I doubt it. Soul Axiom been kicking around on PS4 and Steam, and they announced the WiiU version a longass time ago. I played a demo for it, I think it was 2 years ago at this point. It was around the same time they released that demo for the WiiU version of Freedom Planet. Part of some Nindies thing. It's from the developers of Master Reboot, and seemed a whole lot like "just more of that" from what I saw.
The future of political witch hunting in this country is a bit of a mystery to me. When Harper was in power, the attack ads and mud flinging were at an all-time high. Every election, the conservatives had a catchy slogan not for their own party, but as a takedown of the liberal leader (He's just not worth the risk, He's just not ready, He's not in it for you etc). The liberals tried to fling mud back with the "He actually said that, we're not making this up" series of attack ads, if they've kept that up since then, they've been doing it in other parts of the country, because I'm not exposed to it in New Brunswick. But Canadian politics is basically a pendulum. It swings one way, then the other, then back again, and so on. Whenever we're fed up with one part, we vote in the other one, then we keep voting for them until we get fed up again, then switch. I'm not saying Justin Trudeau isn't a worthy leader, the dude's got politics in his DNA, but what got him into office was enough people got sick and tired of Harper, and Harper only got the job because enough people were sick and tired of Chretien and Paul Martin. I always tell people to remain non-partizan until the very last minute, then pick your side based on policies and track records, but I don't know if that applies in America, where everything is so freaking polarized.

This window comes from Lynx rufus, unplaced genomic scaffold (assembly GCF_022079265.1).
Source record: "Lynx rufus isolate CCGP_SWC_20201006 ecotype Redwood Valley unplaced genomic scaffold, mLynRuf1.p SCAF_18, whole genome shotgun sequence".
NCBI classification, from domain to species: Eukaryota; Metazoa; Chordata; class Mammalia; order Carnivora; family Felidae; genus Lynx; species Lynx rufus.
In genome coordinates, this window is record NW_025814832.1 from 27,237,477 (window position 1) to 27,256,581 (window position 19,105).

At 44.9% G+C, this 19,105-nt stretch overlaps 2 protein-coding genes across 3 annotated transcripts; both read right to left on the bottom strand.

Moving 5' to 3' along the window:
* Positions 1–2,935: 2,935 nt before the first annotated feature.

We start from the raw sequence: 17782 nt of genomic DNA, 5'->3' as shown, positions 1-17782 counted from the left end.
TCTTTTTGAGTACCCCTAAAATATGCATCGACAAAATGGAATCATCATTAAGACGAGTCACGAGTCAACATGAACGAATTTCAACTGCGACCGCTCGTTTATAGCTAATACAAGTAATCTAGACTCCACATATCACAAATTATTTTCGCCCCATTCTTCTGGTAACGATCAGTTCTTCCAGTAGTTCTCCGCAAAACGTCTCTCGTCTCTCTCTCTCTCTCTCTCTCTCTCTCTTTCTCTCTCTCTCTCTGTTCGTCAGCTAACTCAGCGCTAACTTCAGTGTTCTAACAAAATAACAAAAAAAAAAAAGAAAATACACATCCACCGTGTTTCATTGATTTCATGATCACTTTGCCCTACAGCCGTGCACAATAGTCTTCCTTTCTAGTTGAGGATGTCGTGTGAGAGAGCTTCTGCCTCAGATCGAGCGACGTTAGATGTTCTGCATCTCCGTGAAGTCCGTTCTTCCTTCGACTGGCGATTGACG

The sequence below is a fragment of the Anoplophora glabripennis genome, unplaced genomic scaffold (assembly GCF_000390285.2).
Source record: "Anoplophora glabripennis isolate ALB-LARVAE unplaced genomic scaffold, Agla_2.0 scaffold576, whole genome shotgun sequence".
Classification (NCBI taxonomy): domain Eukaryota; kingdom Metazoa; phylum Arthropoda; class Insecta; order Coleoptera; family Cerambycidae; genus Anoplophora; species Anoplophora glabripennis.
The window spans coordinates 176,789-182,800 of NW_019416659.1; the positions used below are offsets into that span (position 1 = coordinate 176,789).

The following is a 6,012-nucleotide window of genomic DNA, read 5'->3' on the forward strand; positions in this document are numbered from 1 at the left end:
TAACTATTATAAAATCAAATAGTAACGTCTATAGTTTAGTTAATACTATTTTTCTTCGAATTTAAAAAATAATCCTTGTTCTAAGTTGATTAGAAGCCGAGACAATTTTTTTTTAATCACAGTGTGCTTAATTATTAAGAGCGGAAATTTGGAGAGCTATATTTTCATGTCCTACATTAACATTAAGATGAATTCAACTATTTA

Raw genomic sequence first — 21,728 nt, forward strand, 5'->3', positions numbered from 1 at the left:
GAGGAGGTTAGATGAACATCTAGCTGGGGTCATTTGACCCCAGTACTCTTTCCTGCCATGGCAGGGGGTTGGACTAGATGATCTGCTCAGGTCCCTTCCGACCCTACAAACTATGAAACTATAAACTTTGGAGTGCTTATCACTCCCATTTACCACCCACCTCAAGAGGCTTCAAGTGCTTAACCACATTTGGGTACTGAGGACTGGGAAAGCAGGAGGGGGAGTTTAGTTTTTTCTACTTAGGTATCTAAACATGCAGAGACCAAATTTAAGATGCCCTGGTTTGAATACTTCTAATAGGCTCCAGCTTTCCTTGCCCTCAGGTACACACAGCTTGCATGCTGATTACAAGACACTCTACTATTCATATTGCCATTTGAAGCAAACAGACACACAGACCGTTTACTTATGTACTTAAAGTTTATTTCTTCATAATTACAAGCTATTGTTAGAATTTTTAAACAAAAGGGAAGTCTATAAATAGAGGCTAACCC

I tried to play Oblivion this one time, and the only thing I enjoyed was the scenery... and Patrick Stewart, of course. So my rage regarding The Tomorrow Children has cooled down a bit, so I jumped back in and was immediately handed $200 worth of free in-game currency (edit: by which I mean that I was given a chunk of paid currency for free). I think it has something to do with issues that occurred during server maintenance, but I'd like to think it was a make-good after having such an awful experience with selfish players burning off the entire wood and coal supplies. Funny enough, when I came back in, wood was still in dire numbers, but coal seemed to have been restocked to a healthy amount. Buildings in the town were all moved around for no good reason, several defence turrets were missing, and about half the shops were just gone without a trace. I just fell right back into the grind. Run the treadmill, do some mining and gathering, run the treadmill, build up the residential district, run the treadmill, etc. For the record, I was one of two people in my town, and the only one running the treadmill. I would like to reiterate that if more people would do it, this wouldn't be as much of an issue. And then something happened that endeared me to the game all over again: and I am so back in!